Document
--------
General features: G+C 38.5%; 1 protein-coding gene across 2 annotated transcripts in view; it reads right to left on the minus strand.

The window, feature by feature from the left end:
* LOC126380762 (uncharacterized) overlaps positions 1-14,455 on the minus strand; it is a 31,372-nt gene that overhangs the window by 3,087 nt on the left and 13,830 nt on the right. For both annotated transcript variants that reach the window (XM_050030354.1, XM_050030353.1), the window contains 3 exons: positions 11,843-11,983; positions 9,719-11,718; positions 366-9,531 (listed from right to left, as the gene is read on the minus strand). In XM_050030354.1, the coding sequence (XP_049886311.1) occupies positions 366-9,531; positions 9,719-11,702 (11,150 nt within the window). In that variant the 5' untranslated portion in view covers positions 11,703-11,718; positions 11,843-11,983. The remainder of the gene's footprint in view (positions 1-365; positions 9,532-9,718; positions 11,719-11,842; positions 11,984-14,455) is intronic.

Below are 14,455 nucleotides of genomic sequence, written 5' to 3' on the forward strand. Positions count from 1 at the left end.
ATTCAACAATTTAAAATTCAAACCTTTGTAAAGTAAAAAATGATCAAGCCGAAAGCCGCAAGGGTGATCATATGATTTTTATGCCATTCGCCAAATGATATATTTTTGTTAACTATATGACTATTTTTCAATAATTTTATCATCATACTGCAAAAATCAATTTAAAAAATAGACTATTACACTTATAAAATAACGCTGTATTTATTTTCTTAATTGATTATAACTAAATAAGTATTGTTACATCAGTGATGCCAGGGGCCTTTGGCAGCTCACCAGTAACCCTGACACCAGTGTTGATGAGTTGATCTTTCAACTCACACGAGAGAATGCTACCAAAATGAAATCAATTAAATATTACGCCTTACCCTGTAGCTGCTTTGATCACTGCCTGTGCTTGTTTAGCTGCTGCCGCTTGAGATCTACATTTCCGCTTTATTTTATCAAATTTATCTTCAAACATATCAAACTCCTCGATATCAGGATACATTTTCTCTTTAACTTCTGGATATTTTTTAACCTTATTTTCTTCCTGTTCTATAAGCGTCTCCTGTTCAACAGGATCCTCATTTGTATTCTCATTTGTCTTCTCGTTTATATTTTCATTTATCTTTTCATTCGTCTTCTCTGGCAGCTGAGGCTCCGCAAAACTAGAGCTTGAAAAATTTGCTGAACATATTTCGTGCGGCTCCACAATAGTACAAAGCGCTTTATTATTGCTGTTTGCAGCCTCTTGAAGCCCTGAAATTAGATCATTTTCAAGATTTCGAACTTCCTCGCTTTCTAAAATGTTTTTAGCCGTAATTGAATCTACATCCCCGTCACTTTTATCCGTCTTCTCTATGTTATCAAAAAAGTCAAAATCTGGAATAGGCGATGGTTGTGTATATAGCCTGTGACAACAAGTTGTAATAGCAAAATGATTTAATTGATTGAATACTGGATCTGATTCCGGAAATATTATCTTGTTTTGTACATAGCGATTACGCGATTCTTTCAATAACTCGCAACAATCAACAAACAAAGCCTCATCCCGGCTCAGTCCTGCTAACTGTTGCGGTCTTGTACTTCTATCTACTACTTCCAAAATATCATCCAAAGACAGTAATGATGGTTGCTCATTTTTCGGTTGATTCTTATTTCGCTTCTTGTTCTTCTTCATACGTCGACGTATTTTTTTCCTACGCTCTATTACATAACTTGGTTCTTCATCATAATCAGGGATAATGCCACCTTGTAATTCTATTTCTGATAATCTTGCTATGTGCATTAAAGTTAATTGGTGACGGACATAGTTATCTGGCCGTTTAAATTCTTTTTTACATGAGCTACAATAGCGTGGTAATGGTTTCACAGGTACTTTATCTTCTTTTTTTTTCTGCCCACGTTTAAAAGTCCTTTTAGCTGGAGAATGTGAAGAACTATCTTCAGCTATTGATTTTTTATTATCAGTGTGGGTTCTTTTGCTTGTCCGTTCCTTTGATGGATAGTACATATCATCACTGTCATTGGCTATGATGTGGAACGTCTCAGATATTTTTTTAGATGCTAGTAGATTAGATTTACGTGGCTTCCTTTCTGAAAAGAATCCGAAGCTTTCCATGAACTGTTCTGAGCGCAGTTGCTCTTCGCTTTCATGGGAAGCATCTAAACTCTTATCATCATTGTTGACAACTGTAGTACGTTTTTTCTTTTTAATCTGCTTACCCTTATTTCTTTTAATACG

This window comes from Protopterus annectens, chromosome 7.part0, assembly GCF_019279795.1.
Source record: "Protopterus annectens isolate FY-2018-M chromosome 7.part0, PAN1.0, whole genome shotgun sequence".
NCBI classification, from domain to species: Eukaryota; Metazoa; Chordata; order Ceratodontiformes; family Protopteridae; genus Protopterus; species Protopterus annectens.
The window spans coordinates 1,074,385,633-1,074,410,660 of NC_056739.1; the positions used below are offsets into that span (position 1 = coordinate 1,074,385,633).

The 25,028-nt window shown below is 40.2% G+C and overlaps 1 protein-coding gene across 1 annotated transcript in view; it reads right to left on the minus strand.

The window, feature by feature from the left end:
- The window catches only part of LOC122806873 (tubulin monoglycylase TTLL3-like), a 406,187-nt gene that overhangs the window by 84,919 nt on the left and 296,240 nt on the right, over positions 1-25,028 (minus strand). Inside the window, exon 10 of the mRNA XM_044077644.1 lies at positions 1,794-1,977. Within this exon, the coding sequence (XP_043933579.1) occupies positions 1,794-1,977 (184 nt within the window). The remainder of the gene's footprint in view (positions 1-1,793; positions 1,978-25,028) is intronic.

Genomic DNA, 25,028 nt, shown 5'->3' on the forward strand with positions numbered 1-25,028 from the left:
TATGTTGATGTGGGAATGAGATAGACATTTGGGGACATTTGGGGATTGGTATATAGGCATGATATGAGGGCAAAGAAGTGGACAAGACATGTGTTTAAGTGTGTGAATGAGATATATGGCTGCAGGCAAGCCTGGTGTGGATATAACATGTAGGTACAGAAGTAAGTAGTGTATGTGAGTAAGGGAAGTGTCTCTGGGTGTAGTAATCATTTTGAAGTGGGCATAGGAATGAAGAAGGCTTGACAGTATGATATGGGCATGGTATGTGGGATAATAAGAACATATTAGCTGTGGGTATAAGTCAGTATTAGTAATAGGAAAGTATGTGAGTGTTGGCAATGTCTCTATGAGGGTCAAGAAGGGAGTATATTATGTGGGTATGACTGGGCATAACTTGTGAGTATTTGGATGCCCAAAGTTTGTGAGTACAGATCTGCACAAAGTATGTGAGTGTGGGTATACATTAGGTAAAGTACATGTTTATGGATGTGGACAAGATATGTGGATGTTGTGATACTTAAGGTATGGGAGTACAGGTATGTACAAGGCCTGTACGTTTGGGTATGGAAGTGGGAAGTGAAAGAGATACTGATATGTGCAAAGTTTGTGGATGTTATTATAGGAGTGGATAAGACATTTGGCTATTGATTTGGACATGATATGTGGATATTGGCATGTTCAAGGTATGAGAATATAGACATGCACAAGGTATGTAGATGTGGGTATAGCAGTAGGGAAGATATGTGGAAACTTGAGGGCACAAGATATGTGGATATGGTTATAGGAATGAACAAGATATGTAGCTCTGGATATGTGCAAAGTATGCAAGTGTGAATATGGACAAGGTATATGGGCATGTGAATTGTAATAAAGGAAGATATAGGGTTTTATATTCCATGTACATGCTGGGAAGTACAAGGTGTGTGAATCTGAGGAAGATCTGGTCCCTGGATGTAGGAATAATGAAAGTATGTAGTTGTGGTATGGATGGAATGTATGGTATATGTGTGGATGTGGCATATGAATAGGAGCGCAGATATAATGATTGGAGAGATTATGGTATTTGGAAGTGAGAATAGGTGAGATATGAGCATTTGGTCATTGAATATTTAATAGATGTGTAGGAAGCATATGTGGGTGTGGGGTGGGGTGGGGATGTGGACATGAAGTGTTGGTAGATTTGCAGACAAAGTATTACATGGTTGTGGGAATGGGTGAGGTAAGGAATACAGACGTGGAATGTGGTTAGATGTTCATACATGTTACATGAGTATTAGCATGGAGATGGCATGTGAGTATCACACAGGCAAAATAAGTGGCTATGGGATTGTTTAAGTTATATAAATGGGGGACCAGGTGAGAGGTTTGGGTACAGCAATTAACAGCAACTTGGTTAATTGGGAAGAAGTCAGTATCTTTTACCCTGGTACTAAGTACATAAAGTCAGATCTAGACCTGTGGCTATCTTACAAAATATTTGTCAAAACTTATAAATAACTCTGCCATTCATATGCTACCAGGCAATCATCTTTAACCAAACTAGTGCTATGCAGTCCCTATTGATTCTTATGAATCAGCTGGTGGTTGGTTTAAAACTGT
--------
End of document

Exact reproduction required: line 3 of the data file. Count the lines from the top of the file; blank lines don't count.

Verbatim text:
* LOC126380762 (uncharacterized) overlaps positions 1-14,455 on the minus strand; it is a 31,372-nt gene that overhangs the window by 3,087 nt on the left and 13,830 nt on the right. For both annotated transcript variants that reach the window (XM_050030354.1, XM_050030353.1), the window contains 3 exons: positions 11,843-11,983; positions 9,719-11,718; positions 366-9,531 (listed from right to left, as the gene is read on the minus strand). In XM_050030354.1, the coding sequence (XP_049886311.1) occupies positions 366-9,531; positions 9,719-11,702 (11,150 nt within the window). In that variant the 5' untranslated portion in view covers positions 11,703-11,718; positions 11,843-11,983. The remainder of the gene's footprint in view (positions 1-365; positions 9,532-9,718; positions 11,719-11,842; positions 11,984-14,455) is intronic.